Venice is one of the most famous cities in the world, and its fame has something to do with the many canals that make up its “streets.” A city built on over 100 different islands, Venice is historically a city that was navigated through the use of bridges and boats. Gondoliers are a cultural symbol of the city, as are the long, elegant boats known as gondolas. 

Naturally, a question many people have is, “Can you swim in Venice’s canals?”. In short, you shouldn’t swim in the canals. Here’s why. 

Is Swimming In the Venice Canals Legal?

People having dinner next to a canal in Italy

Long story short, you should not try to swim in the canals in Venice. It’s not a good idea, nor is it even legal. If police find you taking a dip in the waters, they’ll fish you out and fine you. (It’s 500 Euros per infraction, so if you and your friends all swim, you’ll be broke.)

They don’t take kindly to tourists doing this, either. Aside from fines, they may end up giving you a dirty look.

Why Can’t You Swim In The Venice Canals?

Venice Canals Sunset Scenery

There are several reasons why. Swimming in the Venetian canals may put you at risk of hitting a boat, which could lead to lethal consequences. Moreover, the water in the canals isn’t exactly the cleanest. Depending on how bad things get, you might get an infection.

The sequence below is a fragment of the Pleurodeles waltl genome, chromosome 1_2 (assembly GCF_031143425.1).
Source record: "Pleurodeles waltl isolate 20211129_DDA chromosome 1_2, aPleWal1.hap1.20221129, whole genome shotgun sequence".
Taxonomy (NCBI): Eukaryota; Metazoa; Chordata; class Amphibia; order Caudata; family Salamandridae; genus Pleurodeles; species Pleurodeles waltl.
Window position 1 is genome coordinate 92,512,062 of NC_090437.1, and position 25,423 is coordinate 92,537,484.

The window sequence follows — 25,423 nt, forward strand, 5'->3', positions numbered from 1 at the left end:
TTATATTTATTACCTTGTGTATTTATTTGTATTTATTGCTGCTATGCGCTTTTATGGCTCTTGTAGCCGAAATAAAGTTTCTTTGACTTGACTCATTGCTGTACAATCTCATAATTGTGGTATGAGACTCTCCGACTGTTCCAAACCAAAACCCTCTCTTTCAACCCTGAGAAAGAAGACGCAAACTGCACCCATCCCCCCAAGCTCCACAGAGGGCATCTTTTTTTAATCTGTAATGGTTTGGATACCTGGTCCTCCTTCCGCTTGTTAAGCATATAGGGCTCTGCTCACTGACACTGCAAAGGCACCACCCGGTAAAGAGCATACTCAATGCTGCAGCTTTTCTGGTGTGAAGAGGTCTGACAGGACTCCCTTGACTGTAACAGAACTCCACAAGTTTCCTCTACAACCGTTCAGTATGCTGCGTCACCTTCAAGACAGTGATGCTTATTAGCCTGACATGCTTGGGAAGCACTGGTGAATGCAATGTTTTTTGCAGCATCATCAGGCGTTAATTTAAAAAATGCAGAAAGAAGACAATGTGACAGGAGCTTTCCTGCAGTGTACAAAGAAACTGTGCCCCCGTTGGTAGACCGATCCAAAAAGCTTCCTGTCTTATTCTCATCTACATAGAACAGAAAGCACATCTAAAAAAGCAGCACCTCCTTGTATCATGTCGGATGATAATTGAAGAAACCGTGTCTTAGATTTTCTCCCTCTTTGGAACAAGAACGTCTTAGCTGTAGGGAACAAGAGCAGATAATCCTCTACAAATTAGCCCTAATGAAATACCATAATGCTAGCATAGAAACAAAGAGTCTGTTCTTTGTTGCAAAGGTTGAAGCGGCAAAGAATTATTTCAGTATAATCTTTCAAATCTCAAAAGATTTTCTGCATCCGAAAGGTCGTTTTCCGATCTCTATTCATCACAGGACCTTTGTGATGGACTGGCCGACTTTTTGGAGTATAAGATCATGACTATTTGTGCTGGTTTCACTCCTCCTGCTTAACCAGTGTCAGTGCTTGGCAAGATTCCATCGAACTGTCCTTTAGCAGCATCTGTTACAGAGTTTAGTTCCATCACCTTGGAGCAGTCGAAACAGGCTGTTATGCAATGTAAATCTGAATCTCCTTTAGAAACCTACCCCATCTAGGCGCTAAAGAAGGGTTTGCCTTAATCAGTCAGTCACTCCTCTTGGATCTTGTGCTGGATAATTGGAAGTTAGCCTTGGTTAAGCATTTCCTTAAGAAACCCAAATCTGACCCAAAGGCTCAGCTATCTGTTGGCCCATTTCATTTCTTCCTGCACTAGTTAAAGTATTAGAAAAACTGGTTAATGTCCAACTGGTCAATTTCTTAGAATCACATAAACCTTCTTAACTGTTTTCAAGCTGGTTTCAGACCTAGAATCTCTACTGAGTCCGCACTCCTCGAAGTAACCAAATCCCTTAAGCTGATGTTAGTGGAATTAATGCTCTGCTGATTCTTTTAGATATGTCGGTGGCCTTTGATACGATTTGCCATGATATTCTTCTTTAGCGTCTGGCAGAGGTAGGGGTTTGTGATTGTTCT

The bigger issue, though, is concern about the local wildlife. Swimmers might have difficulty with wildlife and may bother the local ecosystem. More specifically, there have been multiple sightings of sharks throughout the canals. 

In recent years, authorities confirmed that leopard sharks have made a home in the canals. While these aren’t particularly aggressive sharks, they are still sharks. In the past, people used to swim in the canals, and sharks were darned.

Water Quality of the Venice Canals

Water Quality IndicatorDescription
Bacterial LevelsHigh levels of fecal bacteria from sewage and urban runoff, posing health risks for swimmers.
Dissolved OxygenLow dissolved oxygen levels due to organic matter and algal blooms, making it difficult for aquatic life to thrive.
TurbidityHigh turbidity (cloudiness) caused by suspended sediments and pollution, reducing water clarity.
Chemical ContaminantsPresence of heavy metals (e.g., lead, mercury), hydrocarbons, and other pollutants from industrial and boat activities.
Waste ManagementInadequate waste management systems, leading to the accumulation of trash and debris in the canals.
Tidal FlushingLimited tidal flushing and water circulation, preventing proper dilution and renewal of canal waters.

How Many Canals Are There In Venice, Italy?

Narrow canal with gondola and bridge in Venice

There are approximately 150 canals that line the streets (erm, waterways? sidewalks?) of Venice. While only a handful of these canals are relatively famous, even Venice’s smaller ones can offer a beautiful taste of the city’s magical scenery. It’s well worth exploring as many of Venice’s canals as possible. 

How Deep Are The Canals In Venice?

This depends on the canal itself since many were built at differing times. Most canals average a depth of 16.5 feet, making them reasonably deep. With that said, some canals are far deeper than others.